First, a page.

Objectives: Most individuals with interstitial cystitis (IC) have both pelvic pain and urinary urgency/frequency, and many have dyspareunia. Existing questionnaires designed to assess bladder-origin pelvic pain (IC) give little attention to pelvic pain or dyspareunia, however. On the basis of our clinical experience with more than 5000 patients with IC, we have designed a pelvic pain and urgency/frequency (PUF) symptom scale that gives balanced attention to urinary urgency/frequency, pelvic pain, and symptoms associated with sexual intercourse.
Methods: We used the intravesical potassium sensitivity test (PST) to validate the PUF scale in urologic patients suspected of having IC, gynecologic patients with pelvic pain, controls, and women attending lectures given by one of us (C.L.P.). Positive potassium sensitivity is known to be associated with a bladder epithelial dysfunction present in most individuals with IC.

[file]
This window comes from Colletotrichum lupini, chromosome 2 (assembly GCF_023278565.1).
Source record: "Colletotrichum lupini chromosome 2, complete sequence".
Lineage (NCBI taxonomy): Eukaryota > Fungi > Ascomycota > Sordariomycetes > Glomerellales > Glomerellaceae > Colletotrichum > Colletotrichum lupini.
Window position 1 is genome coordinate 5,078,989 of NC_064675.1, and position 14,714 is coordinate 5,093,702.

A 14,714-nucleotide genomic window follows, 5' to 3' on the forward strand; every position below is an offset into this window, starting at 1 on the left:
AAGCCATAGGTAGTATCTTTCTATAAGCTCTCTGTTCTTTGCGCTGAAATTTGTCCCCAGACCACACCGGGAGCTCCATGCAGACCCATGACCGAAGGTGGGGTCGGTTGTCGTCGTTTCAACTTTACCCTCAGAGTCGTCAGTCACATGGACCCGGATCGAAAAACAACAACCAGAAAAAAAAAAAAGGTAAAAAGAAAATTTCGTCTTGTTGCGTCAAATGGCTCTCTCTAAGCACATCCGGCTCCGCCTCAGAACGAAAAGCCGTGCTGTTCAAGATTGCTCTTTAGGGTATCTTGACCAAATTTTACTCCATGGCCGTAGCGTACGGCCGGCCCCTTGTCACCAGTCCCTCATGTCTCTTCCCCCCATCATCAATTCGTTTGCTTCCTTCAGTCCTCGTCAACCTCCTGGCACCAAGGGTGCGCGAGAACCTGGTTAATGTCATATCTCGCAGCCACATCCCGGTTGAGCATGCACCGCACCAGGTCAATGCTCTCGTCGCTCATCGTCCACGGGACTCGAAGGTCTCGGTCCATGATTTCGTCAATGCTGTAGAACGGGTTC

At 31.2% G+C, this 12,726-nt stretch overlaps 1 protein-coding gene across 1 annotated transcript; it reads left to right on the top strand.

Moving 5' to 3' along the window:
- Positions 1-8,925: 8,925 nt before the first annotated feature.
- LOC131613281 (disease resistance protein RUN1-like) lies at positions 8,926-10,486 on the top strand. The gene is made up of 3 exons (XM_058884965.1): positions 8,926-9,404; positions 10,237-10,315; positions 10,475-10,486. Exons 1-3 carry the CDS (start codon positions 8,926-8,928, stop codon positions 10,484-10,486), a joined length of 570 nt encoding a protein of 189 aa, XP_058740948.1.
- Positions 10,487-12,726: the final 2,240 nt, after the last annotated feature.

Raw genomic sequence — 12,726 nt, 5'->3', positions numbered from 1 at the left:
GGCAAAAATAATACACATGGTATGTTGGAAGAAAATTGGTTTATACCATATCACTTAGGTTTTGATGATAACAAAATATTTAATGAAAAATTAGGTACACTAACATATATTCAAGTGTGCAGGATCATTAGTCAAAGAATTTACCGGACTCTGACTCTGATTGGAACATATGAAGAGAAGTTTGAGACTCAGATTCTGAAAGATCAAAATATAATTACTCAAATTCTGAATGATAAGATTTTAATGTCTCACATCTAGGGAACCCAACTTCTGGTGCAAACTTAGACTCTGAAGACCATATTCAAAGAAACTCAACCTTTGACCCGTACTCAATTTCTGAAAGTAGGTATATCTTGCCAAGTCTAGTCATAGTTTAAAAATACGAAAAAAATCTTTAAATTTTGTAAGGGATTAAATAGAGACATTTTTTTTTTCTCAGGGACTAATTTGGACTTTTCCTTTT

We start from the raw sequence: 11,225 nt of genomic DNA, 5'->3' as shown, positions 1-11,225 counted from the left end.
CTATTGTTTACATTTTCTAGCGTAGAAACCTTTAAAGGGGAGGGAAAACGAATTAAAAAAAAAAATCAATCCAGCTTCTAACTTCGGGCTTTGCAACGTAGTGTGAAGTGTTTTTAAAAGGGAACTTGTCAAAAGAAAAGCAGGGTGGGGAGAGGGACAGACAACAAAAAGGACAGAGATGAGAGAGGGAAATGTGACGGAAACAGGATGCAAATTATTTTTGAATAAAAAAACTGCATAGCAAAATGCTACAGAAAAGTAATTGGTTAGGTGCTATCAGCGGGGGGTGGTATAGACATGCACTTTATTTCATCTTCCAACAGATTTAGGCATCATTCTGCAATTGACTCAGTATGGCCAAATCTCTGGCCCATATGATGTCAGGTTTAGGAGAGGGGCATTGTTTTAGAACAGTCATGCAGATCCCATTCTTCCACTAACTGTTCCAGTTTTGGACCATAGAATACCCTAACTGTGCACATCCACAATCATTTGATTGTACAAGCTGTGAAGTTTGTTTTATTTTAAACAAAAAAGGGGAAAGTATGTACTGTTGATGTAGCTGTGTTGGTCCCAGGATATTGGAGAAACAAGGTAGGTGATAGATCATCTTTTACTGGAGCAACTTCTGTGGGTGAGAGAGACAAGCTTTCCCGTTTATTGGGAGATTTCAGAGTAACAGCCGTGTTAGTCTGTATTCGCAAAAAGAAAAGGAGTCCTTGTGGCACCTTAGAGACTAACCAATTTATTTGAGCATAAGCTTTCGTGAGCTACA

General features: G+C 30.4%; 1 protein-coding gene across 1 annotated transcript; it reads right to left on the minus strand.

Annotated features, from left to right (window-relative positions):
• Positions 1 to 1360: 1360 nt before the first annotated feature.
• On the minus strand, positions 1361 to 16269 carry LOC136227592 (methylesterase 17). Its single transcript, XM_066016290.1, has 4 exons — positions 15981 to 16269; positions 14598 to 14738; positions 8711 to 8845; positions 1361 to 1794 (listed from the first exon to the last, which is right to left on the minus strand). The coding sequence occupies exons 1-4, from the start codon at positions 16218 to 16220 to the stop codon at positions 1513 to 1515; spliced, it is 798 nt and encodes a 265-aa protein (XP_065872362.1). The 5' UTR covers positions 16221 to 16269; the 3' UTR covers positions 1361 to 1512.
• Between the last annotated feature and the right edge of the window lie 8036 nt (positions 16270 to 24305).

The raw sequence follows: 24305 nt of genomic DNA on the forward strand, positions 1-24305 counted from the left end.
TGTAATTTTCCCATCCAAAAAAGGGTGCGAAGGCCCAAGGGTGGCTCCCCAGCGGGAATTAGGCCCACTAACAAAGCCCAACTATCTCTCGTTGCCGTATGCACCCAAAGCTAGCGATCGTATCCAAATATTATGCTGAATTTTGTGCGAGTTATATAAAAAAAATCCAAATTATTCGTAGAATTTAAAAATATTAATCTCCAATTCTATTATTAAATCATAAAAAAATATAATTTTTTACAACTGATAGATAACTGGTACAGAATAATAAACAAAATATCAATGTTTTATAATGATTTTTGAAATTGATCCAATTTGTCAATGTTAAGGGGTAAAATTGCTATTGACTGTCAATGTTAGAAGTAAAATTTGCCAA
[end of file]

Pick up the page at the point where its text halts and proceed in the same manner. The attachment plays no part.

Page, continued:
Results: The PST was positive in 74% of patients with a PUF score of 10 to 14, 76% of those scoring 15 to 19, and 91% of those scoring 20 or higher. All controls' PUF scores were less than 3, and the rate of positive PST in controls was 0%. The PUF scores in women screened at lectures suggested that 1 in 4.5 women have IC.
Conclusions: High PUF scores appear to correlate directly with a higher likelihood of positive PST in both urologic patients suspected of having IC and gynecologic patients with pelvic pain. The PUF appears to be a valid tool for detecting IC in these two populations, as well as in the general population. Use of the PUF alone may prove to be an accurate method for detecting IC. The IC prevalence may be as high as 1 in 4.5 women.